It’s time to do a little year-end reflecting on my blog posts from 2012.

Throughout last year I used this blog to illuminate important leadership and management issues. The topics ranged from creating a learning culture to increasing employee engagement to improving organizational communication to evaluating executive coaching, and more.

Out of all of these blog posts I’ve selected five that seem to have had the most interest for readers. Here are the links with a short excerpt from each post:

How to Create a Learning Culture in Organizations - Organizational learning is not about training. Rather, WorkGroup it's about a community of workers sharing in a process of constantly seeking improvement through new knowledge, new skills, and new applications of knowledge and skills to achieving the goals of the organization. They examine what they do, compare that to what needs to be done, reflect on what they have learned, and make the needed change in the organization.

 

Leaders Make or Break Employee Engagement - A leader’s attitude and behavior determine whether an File000963046791 organization has an engaged workforce or not. In other words, what leaders think and feel and say and do has a profound impact on employee satisfaction, enthusiasm for their work, desire to do their best, and commitment to go beyond their job descriptions every day. In an article for The Business Thinker, my colleague Jim Stilwell and I describe 13 ways in which leaders affect employee engagement.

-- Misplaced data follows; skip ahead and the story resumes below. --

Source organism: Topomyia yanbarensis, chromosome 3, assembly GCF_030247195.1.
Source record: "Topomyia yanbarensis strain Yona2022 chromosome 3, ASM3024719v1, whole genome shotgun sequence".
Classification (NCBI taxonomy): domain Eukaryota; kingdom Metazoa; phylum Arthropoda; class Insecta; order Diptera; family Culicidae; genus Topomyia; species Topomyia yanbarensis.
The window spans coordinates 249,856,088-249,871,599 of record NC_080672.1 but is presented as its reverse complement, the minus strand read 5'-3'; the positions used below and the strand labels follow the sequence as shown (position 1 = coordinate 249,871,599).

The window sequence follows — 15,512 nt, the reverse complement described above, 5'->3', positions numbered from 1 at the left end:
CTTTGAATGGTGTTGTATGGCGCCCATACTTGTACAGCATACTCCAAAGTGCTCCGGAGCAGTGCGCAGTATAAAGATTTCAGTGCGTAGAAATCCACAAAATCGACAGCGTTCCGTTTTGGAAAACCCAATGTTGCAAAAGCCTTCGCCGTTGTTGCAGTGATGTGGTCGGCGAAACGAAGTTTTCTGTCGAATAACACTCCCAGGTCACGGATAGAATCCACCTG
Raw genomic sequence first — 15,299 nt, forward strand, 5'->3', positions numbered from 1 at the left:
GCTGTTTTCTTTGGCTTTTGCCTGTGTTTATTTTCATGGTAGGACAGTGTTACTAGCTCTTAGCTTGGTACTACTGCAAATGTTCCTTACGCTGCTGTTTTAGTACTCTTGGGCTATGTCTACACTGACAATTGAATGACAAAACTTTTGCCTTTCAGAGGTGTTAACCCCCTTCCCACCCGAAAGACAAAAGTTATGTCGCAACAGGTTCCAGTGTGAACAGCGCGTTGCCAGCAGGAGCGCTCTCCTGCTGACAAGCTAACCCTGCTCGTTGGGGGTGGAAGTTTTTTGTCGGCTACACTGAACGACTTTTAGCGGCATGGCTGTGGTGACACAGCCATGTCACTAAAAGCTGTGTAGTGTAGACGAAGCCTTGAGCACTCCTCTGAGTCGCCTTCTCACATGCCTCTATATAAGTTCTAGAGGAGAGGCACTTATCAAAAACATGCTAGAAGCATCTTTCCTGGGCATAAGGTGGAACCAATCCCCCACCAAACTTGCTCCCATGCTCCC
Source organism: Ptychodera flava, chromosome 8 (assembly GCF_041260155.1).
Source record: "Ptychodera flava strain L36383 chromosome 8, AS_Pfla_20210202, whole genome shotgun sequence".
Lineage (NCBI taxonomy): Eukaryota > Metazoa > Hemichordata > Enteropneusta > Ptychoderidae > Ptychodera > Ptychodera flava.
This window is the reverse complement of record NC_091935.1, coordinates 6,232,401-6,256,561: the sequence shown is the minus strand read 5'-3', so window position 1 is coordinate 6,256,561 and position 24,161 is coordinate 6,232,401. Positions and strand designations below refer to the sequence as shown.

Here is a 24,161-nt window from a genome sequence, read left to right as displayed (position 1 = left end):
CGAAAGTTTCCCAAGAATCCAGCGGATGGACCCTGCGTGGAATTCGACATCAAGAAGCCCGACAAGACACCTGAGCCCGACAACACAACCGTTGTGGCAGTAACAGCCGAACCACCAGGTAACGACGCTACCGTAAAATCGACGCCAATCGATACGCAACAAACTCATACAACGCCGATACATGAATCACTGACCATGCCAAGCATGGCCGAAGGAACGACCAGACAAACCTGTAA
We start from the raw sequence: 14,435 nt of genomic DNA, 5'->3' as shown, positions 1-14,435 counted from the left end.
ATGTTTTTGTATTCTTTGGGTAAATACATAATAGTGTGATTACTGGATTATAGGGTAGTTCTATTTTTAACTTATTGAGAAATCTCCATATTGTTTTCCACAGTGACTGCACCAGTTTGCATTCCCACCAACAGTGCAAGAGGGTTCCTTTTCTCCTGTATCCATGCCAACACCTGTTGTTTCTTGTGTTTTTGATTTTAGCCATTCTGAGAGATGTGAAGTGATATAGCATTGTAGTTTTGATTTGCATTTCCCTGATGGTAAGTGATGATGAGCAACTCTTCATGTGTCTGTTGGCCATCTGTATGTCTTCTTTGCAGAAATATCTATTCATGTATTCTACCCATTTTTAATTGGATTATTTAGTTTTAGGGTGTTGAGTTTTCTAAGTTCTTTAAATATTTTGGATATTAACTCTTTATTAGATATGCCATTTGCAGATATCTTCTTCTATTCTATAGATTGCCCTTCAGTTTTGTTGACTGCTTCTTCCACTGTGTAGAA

What Gets Measured Gets Done...Revisited - Measurement is not enough. An organization has to do MP900403706something with those metrics in order to “get done” what needs to get done, i.e., organizational learning, performance improvement, and change. The act of measuring things like sales, customer service, product quality, teamwork, employee engagement, or learning, does not necessarily mean that anything will be done differently.

 

 

Why Evaluate Executive Coaching - CEOs and Boards are beginning to ask if the substantial investment Survey responses they are making in executive coaching is paying off.  Unfortunately, we don’t know much about the impact of coaching. Studies tend to rely on surveys of executives who are being coached. But this method of studying coaching is fraught with problems.

 

 

What Do You Mean? - Dan Pallotta, president of Advertising for Humanity and HBR blogger, in MP900316793post titled “I Don't Understand What Anyone Is Saying Anymore”, writes about business jargon and how it affects communication in organizations. The blog post must have hit a nerve because it has broken the record for most comments to a single HBR Blog Network post. 

Wishing you a healthy and prosperous 2013!

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